Who Owns Your Databases And Jobs?

Quick question, who owns your databases? And how about your jobs? Don’t know? Go find out…now find out without using the GUI.

Querying sys.databases will give you the owner_sid. The trouble is that you have to relate that owner_sid back to a user. The same with sysjobs, that sid needs to relate to someone.

You could attempt joining against sys.server_principals, however if there’s a user that doesn’t exist or is a part of a domain group they wouldn’t show up and you would just get a NULL returned. Try the following example:

SELECT  d.NAME ,

        sp.NAME

FROM    sys.databases d

        LEFT JOIN sys.server_principals sp ON d.owner_sid = sp.sid;

        

SELECT  s.NAME ,

        sp.NAME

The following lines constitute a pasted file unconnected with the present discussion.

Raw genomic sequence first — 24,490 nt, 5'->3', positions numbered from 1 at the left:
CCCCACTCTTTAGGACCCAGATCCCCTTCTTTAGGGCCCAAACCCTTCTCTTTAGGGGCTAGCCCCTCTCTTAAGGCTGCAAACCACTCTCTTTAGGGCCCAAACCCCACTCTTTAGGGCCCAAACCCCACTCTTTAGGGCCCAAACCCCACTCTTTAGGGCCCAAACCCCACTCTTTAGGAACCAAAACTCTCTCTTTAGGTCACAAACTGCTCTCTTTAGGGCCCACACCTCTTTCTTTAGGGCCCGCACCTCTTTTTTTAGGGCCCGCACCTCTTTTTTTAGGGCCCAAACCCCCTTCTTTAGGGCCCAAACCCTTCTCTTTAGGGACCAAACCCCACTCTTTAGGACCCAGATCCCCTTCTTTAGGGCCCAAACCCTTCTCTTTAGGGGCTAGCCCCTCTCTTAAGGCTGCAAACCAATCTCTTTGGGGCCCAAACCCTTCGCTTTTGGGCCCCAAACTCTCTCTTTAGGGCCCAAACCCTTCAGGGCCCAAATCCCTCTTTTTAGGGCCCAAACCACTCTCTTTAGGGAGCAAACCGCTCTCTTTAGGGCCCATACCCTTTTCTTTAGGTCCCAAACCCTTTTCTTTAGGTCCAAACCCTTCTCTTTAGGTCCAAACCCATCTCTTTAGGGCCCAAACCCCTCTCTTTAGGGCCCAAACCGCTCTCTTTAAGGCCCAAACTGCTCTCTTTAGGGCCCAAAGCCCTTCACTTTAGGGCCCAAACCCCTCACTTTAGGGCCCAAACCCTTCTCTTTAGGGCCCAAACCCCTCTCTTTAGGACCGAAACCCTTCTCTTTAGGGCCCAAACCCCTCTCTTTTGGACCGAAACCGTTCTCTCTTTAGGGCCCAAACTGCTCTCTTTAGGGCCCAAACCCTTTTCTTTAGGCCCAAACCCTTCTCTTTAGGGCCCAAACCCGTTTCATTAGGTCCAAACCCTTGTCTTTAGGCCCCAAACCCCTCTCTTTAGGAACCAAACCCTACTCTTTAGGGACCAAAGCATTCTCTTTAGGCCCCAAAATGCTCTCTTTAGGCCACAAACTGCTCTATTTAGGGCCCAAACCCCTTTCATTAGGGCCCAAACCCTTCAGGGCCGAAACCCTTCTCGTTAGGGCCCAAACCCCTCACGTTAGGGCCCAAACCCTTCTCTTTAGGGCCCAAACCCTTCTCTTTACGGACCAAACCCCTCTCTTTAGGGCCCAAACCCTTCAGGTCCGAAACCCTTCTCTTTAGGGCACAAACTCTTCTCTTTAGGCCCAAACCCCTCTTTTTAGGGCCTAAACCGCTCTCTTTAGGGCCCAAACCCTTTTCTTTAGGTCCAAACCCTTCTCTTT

FROM    msdb.dbo.sysjobs s

        LEFT OUTER JOIN sys.server_principals sp ON s.owner_sid = sp.sid ;     

 

Now what, how can you quickly and easily get the owner? A little known system function will come to the rescue.

SUSER_SNAME (server_user_sid) will return the login name associated with a SID. Using this you can very quickly grab the information about who owns what without having to play with joins or get incomplete results:

SELECT  name ,

        SUSER_SNAME(owner_sid)

FROM    sys.databases;

 

SELECT  name ,

        SUSER_SNAME(owner_sid)

FROM    msdb.dbo.sysjobs;

 

There’s some great little hidden gems lying around in SQL Server like this. You just need to find them.

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